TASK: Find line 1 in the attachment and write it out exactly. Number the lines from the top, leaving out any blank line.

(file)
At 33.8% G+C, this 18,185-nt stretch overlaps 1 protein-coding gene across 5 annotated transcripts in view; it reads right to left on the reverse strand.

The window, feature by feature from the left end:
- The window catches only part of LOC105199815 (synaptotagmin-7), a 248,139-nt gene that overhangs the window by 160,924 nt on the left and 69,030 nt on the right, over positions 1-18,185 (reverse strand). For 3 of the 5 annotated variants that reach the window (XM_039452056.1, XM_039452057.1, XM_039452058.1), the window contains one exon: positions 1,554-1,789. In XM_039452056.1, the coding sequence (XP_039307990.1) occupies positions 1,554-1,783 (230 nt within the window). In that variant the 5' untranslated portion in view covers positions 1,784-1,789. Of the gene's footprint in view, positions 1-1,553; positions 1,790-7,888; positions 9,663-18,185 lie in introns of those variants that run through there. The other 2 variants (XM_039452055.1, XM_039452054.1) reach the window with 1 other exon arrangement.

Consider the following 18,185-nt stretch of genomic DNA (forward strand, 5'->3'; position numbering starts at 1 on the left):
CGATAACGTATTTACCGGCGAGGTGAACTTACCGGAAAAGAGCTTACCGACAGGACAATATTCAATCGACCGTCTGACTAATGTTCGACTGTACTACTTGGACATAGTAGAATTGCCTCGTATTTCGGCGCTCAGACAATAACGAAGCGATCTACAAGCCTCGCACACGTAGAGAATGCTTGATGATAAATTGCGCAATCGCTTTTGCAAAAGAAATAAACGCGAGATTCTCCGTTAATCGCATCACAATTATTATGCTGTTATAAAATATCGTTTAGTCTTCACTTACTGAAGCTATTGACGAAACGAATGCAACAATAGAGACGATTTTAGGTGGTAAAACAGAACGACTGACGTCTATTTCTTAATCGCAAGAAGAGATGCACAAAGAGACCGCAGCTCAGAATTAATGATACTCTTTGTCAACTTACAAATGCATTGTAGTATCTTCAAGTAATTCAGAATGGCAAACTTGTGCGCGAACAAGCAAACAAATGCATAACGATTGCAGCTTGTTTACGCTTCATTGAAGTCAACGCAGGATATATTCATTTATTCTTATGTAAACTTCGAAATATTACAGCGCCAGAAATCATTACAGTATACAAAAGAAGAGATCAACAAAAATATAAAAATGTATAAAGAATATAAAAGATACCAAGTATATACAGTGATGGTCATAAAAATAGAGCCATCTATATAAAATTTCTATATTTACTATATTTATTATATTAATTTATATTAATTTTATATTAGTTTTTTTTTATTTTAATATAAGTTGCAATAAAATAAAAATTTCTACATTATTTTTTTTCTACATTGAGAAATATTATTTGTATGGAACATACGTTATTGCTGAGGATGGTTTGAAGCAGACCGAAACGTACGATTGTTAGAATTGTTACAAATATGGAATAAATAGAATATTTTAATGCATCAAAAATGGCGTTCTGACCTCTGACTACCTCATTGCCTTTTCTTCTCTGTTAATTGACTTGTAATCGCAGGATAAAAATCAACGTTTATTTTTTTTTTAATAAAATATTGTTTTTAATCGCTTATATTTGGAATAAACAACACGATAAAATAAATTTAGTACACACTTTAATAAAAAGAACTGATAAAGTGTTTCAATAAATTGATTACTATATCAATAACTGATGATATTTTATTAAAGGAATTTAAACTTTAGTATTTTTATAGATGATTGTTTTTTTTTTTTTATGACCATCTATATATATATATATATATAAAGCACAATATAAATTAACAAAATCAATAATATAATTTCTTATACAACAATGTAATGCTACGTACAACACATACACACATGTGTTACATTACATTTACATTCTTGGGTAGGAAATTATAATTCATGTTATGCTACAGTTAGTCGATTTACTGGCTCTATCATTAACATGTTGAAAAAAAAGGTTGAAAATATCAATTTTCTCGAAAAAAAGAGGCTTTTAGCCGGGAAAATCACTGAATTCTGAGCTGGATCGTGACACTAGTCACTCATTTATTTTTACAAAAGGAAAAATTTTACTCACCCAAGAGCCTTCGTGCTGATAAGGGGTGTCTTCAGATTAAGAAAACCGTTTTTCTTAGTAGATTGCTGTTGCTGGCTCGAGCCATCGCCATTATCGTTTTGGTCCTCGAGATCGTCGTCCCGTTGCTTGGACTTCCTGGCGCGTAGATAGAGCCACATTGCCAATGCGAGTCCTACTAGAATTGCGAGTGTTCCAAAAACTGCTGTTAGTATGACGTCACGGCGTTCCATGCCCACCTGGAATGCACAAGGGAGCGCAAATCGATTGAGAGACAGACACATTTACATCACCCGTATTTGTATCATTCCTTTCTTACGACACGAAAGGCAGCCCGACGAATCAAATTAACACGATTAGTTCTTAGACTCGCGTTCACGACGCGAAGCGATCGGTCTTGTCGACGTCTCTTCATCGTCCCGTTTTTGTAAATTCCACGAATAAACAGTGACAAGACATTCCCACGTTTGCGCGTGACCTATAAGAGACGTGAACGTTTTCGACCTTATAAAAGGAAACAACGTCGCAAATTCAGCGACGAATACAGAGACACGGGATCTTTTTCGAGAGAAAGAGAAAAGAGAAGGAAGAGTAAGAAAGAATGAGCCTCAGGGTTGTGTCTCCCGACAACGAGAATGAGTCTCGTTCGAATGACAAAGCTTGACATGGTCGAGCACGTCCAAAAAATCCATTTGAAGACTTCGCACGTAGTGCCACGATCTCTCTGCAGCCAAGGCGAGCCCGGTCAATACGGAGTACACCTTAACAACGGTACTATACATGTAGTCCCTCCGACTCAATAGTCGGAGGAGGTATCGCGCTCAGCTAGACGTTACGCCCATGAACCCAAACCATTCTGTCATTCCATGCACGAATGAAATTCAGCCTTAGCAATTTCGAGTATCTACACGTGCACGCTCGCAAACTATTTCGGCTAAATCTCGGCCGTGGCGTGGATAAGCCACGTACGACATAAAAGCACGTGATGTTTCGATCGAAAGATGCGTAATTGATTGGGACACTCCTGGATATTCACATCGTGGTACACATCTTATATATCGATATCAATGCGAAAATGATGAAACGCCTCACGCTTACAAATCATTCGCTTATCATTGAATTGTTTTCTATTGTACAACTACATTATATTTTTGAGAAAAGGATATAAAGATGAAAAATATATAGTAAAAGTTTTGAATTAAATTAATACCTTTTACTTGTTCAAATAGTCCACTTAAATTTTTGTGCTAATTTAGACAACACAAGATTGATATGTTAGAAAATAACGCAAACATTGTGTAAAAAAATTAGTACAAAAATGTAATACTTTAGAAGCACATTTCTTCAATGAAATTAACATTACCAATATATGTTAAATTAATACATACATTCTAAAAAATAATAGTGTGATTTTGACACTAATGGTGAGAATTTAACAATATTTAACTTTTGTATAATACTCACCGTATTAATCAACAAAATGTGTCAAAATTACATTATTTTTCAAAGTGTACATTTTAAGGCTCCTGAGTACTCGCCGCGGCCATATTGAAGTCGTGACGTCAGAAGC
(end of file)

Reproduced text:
At 33.8% G+C, this 18,185-nt stretch overlaps 1 protein-coding gene across 5 annotated transcripts in view; it reads right to left on the reverse strand.